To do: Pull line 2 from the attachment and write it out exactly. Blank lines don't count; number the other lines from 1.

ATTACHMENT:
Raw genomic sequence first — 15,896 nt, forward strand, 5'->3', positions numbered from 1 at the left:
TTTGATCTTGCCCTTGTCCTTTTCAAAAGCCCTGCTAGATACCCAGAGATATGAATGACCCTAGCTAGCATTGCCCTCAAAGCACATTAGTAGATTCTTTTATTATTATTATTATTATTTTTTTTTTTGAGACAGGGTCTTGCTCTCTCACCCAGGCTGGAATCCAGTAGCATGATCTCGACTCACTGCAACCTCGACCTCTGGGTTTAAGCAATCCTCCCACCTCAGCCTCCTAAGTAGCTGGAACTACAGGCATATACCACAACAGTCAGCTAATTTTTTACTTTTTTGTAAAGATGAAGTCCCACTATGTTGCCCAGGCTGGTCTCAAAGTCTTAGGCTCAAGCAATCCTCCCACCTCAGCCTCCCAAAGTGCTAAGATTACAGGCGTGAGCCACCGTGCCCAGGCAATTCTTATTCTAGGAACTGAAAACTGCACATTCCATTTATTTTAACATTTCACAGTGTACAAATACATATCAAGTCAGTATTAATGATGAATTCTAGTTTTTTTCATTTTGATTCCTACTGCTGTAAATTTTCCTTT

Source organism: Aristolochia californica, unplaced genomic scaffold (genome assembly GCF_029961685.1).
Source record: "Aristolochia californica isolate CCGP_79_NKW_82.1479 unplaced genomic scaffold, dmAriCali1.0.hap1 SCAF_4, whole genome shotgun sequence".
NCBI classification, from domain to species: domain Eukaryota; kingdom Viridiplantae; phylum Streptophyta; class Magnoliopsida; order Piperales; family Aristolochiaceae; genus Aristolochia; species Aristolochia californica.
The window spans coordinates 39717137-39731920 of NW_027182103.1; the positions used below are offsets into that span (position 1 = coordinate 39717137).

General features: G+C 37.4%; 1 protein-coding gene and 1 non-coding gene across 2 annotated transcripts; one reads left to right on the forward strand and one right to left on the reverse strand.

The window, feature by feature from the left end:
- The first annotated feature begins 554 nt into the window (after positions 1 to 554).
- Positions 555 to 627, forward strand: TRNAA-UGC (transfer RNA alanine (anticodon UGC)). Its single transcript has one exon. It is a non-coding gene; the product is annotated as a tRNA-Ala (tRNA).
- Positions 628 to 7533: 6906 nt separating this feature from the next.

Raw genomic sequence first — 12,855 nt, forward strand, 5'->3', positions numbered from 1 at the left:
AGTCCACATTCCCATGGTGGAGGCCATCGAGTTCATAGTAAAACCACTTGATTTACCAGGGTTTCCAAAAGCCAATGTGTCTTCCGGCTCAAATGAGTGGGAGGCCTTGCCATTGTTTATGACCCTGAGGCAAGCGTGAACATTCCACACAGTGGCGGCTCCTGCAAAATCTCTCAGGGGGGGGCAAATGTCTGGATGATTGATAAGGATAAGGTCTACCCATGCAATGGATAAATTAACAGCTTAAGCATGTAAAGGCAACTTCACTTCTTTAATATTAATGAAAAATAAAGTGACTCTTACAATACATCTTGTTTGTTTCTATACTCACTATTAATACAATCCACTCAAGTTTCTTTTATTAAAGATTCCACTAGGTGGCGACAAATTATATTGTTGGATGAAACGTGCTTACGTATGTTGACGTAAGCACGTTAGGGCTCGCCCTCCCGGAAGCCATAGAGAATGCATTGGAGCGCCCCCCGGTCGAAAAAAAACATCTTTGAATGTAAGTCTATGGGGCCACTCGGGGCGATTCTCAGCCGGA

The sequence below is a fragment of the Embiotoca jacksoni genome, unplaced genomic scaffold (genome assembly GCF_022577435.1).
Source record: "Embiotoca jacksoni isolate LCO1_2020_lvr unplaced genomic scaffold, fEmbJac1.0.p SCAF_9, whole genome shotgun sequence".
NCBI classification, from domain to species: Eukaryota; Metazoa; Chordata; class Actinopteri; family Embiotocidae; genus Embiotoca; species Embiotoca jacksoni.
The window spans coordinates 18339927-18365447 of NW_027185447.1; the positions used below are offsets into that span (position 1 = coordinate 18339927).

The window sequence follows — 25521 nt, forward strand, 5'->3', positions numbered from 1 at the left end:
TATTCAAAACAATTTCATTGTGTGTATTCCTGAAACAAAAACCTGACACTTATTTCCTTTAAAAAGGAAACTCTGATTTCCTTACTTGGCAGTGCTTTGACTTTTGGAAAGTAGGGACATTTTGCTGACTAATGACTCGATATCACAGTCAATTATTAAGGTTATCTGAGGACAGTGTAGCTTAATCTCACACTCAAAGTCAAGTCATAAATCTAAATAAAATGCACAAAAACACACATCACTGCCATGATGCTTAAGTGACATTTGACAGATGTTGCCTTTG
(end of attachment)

TTTGATCTTGCCCTTGTCCTTTTCAAAAGCCCTGCTAGATACCCAGAGATATGAATGACCCTAGCTAGCATTGCCCTCAAAGCACATTAGTAGATTCTTTTATTATTATTATTATTATTTTTTTTTTTGAGACAGGGTCTTGCTCTCTCACCCAGGCTGGAATCCAGTAGCATGATCTCGACTCACTGCAACCTCGACCTCTGGGTTTAAGCAATCCTCCCACCTCAGCCTCCTAAGTAGCTGGAACTACAGGCATATACCACAACAGTCAGCTAATTTTTTACTTTTTTGTAAAGATGAAGTCCCACTATGTTGCCCAGGCTGGTCTCAAAGTCTTAGGCTCAAGCAATCCTCCCACCTCAGCCTCCCAAAGTGCTAAGATTACAGGCGTGAGCCACCGTGCCCAGGCAATTCTTATTCTAGGAACTGAAAACTGCACATTCCATTTATTTTAACATTTCACAGTGTACAAATACATATCAAGTCAGTATTAATGATGAATTCTAGTTTTTTTCATTTTGATTCCTACTGCTGTAAATTTTCCTTT